In 1998 she received a prize for the work relating to her Ph D thesis, Stories of Coming into Being: Childlessness, Procreative Technologies and Kinship in Denmark.
Helene Goldberg is a Social Anthropologist whose research on male infertility in Israel has won several prizes. Manhood and Meaning in the Marketing of the “Male Pill” Laury Oaks Chapter 6.
In addition, the range of geographical regions that the studies are drawn from ensures that nuanced consideration is given to how localised cultural discourses intersect with gendered conceptualisations of reproductive techniques in a global context." · Sociology of Health and Illness “..overdue first step in recognizing that men’s role in contemporary human reproduction – from their gametes to their psyches – has been a neglected realm of scientific and scholarly pursuit.” · Robert D. D., Institute for Health and Aging, University of California, San Francisco Extensive social science research, particularly by anthropologists, has explored women’s reproductive lives, their use of reproductive technologies, and their experiences as mothers and nurturers of children.
Meanwhile, few if any volumes have explored men’s reproductive concerns or contributions to women’s reproductive health: Men are clearly viewed as the “second sex” in reproduction.
She is currently working at KVINFO, the Danish Center of Information on Women and Gender Research.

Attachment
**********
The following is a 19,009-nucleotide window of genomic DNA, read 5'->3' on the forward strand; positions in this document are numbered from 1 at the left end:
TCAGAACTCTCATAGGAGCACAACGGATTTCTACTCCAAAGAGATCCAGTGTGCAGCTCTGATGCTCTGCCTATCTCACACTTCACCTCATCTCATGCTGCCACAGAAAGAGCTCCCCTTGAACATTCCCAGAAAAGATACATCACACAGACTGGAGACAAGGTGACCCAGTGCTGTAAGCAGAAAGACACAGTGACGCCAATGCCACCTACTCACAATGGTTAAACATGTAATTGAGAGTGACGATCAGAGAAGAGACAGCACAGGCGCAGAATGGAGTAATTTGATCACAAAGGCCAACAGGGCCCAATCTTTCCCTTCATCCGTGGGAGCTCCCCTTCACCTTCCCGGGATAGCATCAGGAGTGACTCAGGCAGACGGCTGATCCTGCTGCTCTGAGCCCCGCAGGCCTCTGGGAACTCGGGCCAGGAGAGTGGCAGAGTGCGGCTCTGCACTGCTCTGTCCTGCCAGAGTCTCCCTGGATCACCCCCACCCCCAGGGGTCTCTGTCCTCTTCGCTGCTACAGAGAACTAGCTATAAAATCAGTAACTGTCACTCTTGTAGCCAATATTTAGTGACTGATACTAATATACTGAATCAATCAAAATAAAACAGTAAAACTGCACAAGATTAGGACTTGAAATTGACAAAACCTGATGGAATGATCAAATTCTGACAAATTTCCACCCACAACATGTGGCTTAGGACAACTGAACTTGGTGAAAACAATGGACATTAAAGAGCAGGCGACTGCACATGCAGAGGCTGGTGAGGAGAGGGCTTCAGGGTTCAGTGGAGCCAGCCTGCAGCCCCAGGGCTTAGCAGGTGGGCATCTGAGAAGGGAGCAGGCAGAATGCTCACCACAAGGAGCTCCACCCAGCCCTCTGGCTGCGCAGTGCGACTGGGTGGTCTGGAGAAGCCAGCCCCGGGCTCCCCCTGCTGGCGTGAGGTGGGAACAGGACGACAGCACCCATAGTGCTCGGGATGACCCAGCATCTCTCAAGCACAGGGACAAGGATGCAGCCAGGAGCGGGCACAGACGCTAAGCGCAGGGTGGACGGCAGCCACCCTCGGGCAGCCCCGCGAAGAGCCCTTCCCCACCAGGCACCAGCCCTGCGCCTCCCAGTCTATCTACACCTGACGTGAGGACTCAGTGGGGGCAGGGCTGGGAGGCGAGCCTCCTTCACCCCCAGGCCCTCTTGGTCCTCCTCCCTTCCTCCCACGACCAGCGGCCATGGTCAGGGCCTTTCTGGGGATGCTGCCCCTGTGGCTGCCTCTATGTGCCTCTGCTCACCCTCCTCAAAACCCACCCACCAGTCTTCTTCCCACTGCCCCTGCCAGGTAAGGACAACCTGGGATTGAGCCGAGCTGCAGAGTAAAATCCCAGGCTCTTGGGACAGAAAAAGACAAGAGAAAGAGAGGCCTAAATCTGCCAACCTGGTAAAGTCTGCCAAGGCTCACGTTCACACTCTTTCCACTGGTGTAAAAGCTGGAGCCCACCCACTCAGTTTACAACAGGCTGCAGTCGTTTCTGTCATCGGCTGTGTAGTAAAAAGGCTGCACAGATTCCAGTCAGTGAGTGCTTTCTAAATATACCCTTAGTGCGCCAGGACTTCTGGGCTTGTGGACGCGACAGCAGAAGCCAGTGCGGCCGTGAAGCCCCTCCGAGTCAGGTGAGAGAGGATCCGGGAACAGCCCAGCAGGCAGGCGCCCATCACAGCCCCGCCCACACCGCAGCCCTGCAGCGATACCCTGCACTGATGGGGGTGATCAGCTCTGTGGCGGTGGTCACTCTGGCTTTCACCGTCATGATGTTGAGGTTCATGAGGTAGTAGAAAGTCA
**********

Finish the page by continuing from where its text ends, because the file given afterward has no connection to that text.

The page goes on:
Gender, Masculinity, and Reproduction: Anthropological Perspectives Matthew R. Reproductive Politics in Southwest China: Deconstructing a Minority Male-dominated Perspective on Reproduction Yen Fang Tzu Chapter 8.Highly recommended.” · Choice "The book is logically structured, clearly organised and well presented.The breadth and depth of insight provided ensures that it covers all key areas of debates in relation to infertility, reproduction and the links to men and masculinities.This exceptionally well edited collection of fourteen stimulating essays attempts to redress this imbalance, by analyzing men’s complex, varied, and ever-changing reproductive lives…the collection offers an excellent starting-point for a potentially rewarding intellectual endeavour.These researchers hail from four continents, thus providing a cross-cultural perspective as they give voice to men's experiences in the process of reproduction.Overall, there is a well-balanced mix of ethnography and theory that engages the reader throughout the volume…[The book] is successful in challenging assumptions and stereotypes surrounding men’s involvement in reproduction and demonstrating that the topic of men and reproduction has been neglected by social scientific study thus far…[and] represents an important initial text on a subject deserving of further attention in the social sciences.Whilst anthropologists acknowledge men’s sexuality, we tend to view men as disengaged from reproduction, and to see their power as lying elsewhere in social life.The contributors use a variety of methodological approaches, including content analysis, participant observation, in-depth interviewing, reproductive history intakes, and survey questionnaires.The result is a comprehensive, engaging volume that will certainly trigger additional interest and research in this heretofore ignored aspect of men's lives.This clear-cut gender ideology, however, remains an ideology (prescribed and contested) that needs to be put in the perspective of its context of origin, the bourgeois milieu.How were these gender identities constructed and by whom?